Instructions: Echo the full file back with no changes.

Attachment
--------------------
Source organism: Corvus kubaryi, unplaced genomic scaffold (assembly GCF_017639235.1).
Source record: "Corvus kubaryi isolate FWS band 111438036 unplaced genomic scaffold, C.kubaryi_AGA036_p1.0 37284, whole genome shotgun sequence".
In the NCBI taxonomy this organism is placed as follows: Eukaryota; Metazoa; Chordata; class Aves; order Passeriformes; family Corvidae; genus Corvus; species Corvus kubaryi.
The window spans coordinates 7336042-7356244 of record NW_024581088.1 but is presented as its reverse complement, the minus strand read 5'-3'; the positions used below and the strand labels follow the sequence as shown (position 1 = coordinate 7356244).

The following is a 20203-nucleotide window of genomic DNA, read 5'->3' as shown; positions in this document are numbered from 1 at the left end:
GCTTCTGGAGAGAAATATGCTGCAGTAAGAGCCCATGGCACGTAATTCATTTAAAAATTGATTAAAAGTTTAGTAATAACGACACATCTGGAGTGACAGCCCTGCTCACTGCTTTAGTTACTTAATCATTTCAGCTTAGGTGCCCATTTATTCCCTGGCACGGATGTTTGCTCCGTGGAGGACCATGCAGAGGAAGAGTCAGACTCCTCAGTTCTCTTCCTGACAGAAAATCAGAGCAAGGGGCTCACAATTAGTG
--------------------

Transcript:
Source organism: Corvus kubaryi, unplaced genomic scaffold (assembly GCF_017639235.1).
Source record: "Corvus kubaryi isolate FWS band 111438036 unplaced genomic scaffold, C.kubaryi_AGA036_p1.0 37284, whole genome shotgun sequence".
In the NCBI taxonomy this organism is placed as follows: Eukaryota; Metazoa; Chordata; class Aves; order Passeriformes; family Corvidae; genus Corvus; species Corvus kubaryi.
The window spans coordinates 7336042-7356244 of record NW_024581088.1 but is presented as its reverse complement, the minus strand read 5'-3'; the positions used below and the strand labels follow the sequence as shown (position 1 = coordinate 7356244).

The following is a 20203-nucleotide window of genomic DNA, read 5'->3' as shown; positions in this document are numbered from 1 at the left end:
GCTTCTGGAGAGAAATATGCTGCAGTAAGAGCCCATGGCACGTAATTCATTTAAAAATTGATTAAAAGTTTAGTAATAACGACACATCTGGAGTGACAGCCCTGCTCACTGCTTTAGTTACTTAATCATTTCAGCTTAGGTGCCCATTTATTCCCTGGCACGGATGTTTGCTCCGTGGAGGACCATGCAGAGGAAGAGTCAGACTCCTCAGTTCTCTTCCTGACAGAAAATCAGAGCAAGGGGCTCACAATTAGTG